If you’ll pardon the pun, Citadel: Forged with Fire is a bit of a slow-burner. My first couple of hours with the game were a slog; nothing is really explained, the UI is a bit of a mess and a keybinding issue stopped any progress I needed to make. But then suddenly everything just fell into place with the game and my understanding, and it presented a really cathartic and relaxing MMORPG.
It’s immediately worth pointing out that this is not a traditional MMORPG. Citadel may have that basic framework of being on a server – with a choice of PvE and PvP – alongside other players in a massive world, but those jumping in expecting a World of Warcraft or Final Fantasy XIV experience will be left disappointed. This is a far less structured game, meaning that you aren’t following the same subtle path as other players presented to you.
But let’s start at the beginning; Citadel: Forged with Fire does a pretty terrible job of explaining anything to you. There is a tutorial when you awake – you are a mage who is literally born out of the fire – and here you are taught the basic premise of crafting, how to scavenge for items and how to assign spells. But after this, you are on your own in this big open-world, left to fend for yourself and create your own future.
During this tutorial though comes an issue that I then spent far too long trying to fix. Partway through you are told how to create an axe that you can then use for melee attacks, but then you are also told to assign spells to your two spell slots. Weirdly though, one of these spell slots is also assigned to the melee attack button and rewriting it with a spell causes you to update the key bindings in the menu, completely unassigning any button to a melee attack. One early tutorial mission has you collecting natural essences – used to craft different spells – by using a melee attack, but it took me far too long to realise the game had overwritten my melee attack, and I then had to assign a new button to melee… at the cost of losing something else.
But then when you properly get out into this world, it is a gorgeous place to explore. The colours used are bright, and whilst character and animal models may leave a lot to be desired, this is a visually stunning game to wander round.
After the tutorial, you are left to your own devices in this huge – and more importantly persistent – world. Citadel: Forged with Fire may be an MMORPG, but there is more of an emphasis on building structures than anything, like Minecraft or Dragon Quest Builders. Straight from the off can you see remnants of structures other players have built in the server; some impressive multi-levelled castles carved into the sides of mountains, others a simple shack. And they remain there, even after the player who created them may have moved on to bigger and better things. I had every intention of building my own base of operations, but after only a few short minutes I had found an abandoned mid-level building that I claimed as my own; something that is as simple as placing your throne on a location.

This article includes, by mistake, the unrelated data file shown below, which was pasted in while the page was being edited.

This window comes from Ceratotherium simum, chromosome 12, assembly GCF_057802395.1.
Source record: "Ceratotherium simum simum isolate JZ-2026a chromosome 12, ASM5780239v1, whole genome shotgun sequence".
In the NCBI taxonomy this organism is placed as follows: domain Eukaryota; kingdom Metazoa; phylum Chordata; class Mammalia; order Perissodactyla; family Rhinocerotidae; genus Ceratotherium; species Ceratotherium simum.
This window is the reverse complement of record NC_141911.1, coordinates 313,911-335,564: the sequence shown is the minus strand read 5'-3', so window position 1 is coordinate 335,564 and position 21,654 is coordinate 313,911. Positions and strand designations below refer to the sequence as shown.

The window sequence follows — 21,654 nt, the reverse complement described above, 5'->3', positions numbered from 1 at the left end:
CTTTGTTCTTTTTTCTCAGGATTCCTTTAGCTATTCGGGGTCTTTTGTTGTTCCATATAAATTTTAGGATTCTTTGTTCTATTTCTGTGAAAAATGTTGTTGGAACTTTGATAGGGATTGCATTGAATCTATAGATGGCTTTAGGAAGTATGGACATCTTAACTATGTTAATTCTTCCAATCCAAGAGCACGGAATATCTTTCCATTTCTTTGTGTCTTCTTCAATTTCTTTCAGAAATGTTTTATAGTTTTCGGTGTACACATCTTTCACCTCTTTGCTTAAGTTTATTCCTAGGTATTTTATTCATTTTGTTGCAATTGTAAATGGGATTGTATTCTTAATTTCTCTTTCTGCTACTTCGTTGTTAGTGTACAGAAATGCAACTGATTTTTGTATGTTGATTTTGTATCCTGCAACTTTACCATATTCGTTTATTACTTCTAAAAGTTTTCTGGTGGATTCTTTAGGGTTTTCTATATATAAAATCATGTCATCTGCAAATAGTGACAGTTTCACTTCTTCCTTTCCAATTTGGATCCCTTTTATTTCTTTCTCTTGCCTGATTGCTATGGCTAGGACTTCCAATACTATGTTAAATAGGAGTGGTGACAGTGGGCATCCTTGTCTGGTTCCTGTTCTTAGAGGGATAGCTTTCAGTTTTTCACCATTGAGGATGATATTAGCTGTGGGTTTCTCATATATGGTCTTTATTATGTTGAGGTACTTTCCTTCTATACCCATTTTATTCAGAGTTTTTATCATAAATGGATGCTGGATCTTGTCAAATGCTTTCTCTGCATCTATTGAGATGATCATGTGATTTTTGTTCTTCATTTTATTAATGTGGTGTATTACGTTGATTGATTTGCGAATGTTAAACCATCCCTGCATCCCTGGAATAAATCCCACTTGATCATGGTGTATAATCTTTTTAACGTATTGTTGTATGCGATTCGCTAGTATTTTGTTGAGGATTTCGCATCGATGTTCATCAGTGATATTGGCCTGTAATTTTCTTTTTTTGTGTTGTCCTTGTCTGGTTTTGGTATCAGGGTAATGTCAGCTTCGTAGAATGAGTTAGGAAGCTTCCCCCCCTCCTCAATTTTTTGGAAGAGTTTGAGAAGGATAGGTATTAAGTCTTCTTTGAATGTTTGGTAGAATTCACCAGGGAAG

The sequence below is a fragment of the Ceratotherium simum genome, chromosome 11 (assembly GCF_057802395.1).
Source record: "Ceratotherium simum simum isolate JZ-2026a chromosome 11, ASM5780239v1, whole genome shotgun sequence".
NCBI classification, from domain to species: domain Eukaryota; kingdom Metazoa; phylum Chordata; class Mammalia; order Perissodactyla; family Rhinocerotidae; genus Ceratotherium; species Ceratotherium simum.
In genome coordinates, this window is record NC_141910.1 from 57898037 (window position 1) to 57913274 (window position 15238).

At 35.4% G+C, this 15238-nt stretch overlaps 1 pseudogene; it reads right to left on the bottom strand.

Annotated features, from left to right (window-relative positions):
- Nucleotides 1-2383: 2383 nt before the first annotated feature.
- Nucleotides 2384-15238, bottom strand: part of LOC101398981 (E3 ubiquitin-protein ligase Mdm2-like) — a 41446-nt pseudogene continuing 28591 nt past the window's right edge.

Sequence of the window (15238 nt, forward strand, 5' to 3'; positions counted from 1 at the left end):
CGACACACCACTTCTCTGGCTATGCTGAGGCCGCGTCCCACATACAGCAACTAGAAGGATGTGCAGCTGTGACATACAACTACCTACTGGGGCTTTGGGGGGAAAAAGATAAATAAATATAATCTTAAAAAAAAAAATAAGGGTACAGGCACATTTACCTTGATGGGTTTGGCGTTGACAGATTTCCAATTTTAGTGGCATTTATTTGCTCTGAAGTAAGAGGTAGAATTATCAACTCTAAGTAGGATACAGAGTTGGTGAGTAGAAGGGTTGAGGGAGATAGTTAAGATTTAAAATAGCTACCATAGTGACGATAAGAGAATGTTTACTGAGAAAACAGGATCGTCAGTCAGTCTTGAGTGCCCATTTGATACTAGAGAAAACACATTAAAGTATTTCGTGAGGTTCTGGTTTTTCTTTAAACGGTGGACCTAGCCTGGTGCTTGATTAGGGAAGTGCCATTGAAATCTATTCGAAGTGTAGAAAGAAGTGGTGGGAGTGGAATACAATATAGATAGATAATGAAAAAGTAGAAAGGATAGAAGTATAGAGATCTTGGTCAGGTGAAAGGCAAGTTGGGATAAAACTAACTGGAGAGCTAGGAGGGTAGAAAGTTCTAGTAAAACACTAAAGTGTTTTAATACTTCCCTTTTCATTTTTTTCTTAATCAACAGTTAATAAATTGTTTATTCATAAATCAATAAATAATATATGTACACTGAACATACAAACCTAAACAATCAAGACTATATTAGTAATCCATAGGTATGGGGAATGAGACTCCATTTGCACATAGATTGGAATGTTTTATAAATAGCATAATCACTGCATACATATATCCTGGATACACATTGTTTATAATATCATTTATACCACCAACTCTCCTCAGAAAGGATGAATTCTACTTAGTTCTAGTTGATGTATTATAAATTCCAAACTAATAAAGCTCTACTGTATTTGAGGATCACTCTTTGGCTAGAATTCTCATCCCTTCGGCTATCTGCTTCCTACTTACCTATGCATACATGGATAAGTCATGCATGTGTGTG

Having this freedom to do whatever I wanted originally took me by surprise, and at first I wasn’t sure it was what I wanted. Then I experienced it and began to really appreciate it. There are different areas with a pop-up on screen each time you enter one, displaying the recommended level for that area to offer some rigidity to proceedings. But in general I was happy to explore at my leisure, free from a quest list with hundreds of objectives.
That isn’t to say this works perfectly though, as some issues do remain. There are daily quest givers offering small EXP rewards and loot for killing or crafting X number of things, but these aren’t directly tied to the area they are in. One quest had me kill two direwolves, but I had to walk over 2kms before I found one. And then walk back.
And that brings me on to the fact that there are three starting areas to choose from to complete the tutorial, but if you happen to stumble across one of the others after completing it once, you can complete it a second time with all the same rewards.
Citadel doesn’t completely rewrite the MMORPG book as there are still some staple mechanics in here: tons of loot, a massive world to explore, a day/night cycle and weather (but it spends a lot of time raining!), endgame bosses and raids, and plenty of things to do. That last one though requires a bit more input from you than a traditional MMO.
Citadel: Forged with Fire has a nice, round 50 achievements to unlock, but they are all secret. There is a healthy mix of achievements spread across the early parts of the game and the endgame itself. Every ten levels you progress earns you an achievement, and most of the other achievements are linked to meeting milestones in number of items/enemies crafted, collected, killed and tamed. Most will unlock through natural play should you make it to level 60; there shouldn’t be many that require you to go out of your way.
Citadel: Forged with Fire on the Xbox One doesn’t get off to the best of starts, throwing you in at the deep end with nothing to cling onto. The tutorial does a terrible job of explaining anything, even causing you to re-assign many of the buttons on the controller. But it’s worth sticking with. Figure out what you’re supposed to do and the game becomes a delightful sandbox for you to become the mage you were born to be. The structure building isn’t as essential as it was made to be, but you’ll find yourself doing it because it’s fun, and not too difficult once you get the hang of it. Some things need a tweak like the daily quests and menus, and there are some sound issues. But overall, with the promise of free content incoming and a quest storyline spanning the entire game, if you are a fan of persistent online worlds and crafting monumental structures, you should be pleasantly surprised with Citadel: Forged with Fire.